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Lack of funding creates GP skills gap

Lack of funding creates GP skills gap

16 July 2013

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Lack of funding in general practice could lead to a shortfall of 16,000 GPs by 2021, RCGP has claimed. 
The Royal College of General Practitioners (RCGP) claim that lack of funding in general practice has already led to a shortfall of more than 8,300 general practitioners in England. 

Lack of funding in general practice could lead to a shortfall of 16,000 GPs by 2021, RCGP has claimed. 
The Royal College of General Practitioners (RCGP) claim that lack of funding in general practice has already led to a shortfall of more than 8,300 general practitioners in England.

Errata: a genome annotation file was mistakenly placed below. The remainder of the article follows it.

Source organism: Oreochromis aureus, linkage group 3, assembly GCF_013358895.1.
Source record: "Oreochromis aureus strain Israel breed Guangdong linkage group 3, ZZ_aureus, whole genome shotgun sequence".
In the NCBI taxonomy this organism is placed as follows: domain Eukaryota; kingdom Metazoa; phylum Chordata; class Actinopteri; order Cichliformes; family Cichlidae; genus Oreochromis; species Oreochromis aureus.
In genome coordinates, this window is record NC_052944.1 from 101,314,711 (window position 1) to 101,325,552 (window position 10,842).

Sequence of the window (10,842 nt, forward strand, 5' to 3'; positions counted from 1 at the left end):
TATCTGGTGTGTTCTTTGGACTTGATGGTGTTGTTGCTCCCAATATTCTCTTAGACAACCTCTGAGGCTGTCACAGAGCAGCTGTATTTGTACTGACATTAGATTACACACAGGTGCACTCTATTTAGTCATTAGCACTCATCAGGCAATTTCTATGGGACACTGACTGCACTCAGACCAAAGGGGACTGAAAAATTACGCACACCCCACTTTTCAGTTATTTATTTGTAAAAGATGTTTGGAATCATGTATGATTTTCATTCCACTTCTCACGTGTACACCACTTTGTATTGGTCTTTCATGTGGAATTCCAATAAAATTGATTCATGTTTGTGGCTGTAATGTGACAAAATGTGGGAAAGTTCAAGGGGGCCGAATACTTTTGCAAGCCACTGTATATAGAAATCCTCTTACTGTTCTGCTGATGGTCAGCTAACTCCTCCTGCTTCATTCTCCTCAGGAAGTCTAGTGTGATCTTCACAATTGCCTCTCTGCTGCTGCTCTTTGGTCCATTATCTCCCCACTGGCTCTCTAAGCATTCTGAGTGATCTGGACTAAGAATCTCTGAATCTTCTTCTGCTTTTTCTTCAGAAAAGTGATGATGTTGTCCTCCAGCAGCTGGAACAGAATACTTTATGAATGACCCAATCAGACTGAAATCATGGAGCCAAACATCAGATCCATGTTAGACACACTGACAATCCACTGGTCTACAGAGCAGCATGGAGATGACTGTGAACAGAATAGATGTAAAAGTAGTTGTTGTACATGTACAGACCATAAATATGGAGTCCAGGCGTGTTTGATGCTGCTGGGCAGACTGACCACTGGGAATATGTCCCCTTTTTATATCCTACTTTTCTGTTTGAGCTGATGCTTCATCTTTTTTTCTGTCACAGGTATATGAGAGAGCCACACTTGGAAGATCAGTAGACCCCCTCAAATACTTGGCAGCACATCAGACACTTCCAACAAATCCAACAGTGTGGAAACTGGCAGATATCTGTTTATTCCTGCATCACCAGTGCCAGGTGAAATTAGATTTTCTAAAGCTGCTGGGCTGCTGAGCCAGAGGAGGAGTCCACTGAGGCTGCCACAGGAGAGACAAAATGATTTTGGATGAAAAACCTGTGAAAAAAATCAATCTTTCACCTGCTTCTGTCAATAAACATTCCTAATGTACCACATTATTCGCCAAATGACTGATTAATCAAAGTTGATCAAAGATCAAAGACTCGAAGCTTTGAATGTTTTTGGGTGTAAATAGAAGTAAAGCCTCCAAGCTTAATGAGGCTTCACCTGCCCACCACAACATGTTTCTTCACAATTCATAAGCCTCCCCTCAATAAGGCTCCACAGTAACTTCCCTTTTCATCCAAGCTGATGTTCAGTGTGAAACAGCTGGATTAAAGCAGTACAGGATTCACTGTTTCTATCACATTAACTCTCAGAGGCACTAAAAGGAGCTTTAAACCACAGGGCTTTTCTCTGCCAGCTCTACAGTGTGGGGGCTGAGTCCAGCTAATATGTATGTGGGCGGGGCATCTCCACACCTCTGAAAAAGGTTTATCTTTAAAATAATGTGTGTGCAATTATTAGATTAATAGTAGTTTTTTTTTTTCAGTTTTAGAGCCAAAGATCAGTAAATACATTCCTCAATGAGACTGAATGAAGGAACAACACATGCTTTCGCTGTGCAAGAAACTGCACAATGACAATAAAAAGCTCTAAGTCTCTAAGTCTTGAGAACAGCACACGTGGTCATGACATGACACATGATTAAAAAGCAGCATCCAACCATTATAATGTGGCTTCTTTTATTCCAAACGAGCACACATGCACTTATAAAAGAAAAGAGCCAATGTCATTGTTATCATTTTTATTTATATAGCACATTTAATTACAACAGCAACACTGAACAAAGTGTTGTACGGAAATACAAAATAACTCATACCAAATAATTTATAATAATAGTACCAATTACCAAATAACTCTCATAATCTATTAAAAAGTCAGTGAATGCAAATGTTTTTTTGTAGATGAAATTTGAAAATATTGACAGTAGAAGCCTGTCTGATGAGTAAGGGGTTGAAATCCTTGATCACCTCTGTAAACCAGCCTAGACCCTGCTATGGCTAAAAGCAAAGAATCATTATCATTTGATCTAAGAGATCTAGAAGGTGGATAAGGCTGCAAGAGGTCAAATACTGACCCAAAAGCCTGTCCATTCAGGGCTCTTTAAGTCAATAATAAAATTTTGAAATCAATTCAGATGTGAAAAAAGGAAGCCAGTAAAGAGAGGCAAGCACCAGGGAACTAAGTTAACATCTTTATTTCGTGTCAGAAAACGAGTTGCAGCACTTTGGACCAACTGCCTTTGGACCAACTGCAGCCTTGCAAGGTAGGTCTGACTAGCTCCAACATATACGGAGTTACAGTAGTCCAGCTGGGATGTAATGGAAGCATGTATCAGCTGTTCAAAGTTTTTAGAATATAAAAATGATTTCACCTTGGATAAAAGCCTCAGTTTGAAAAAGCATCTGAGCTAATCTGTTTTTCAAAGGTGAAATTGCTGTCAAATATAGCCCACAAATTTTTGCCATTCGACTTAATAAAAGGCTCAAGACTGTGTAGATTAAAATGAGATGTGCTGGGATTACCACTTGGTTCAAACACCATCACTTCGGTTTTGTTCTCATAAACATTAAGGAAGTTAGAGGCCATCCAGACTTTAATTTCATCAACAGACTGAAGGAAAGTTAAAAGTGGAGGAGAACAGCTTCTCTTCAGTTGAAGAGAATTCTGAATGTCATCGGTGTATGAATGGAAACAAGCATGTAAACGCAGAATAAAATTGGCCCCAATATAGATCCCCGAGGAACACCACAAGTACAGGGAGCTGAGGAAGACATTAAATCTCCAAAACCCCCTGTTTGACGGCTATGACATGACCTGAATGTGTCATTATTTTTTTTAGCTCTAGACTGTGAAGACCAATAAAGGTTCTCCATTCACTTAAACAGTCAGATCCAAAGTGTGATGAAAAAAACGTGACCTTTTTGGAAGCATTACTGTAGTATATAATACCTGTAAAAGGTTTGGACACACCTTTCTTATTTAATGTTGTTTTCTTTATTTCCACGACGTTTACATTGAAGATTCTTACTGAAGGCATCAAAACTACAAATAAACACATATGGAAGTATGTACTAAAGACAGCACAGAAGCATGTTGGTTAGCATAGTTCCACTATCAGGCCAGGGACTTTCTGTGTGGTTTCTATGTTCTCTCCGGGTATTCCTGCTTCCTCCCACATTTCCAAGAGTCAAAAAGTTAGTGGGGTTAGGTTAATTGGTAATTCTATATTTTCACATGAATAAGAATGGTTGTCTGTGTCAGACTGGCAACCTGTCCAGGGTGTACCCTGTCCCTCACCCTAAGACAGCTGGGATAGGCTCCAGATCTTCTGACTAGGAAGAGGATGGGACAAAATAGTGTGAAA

The RCGP warning follows the launch of an NHS England report which predicted that by 2020/21 the gap between the NHS budget and rising costs of caring for an ageing population could reach £30 billion per year.
By assessing the impact of the predicted funding shortfall, the RCGP has calculated that general practice will face a deficit of £2.7bn in 2021, which based on the typical costs of employing partner and salaried GPs would lead to a further shortfall of 7,500 GPs across England.
RCGP chair Dr Clare Gerada has called on ministers to help boost the number of medical graduates going into general practice, and increase primary care funding to 10% of the NHS budget. 
She said: “General practice is at the heart of the NHS and if it is left to wither, as is the case now, it could sow the seeds of an unprecedented disintegration of the NHS, both in primary care and secondary care.
“Such is the key role that general practice plays, that if it starts to fall apart the impact will be felt across the rest of the health service – leading to longer waits in A&E and ever more last minute cancellations of elective surgery.” 

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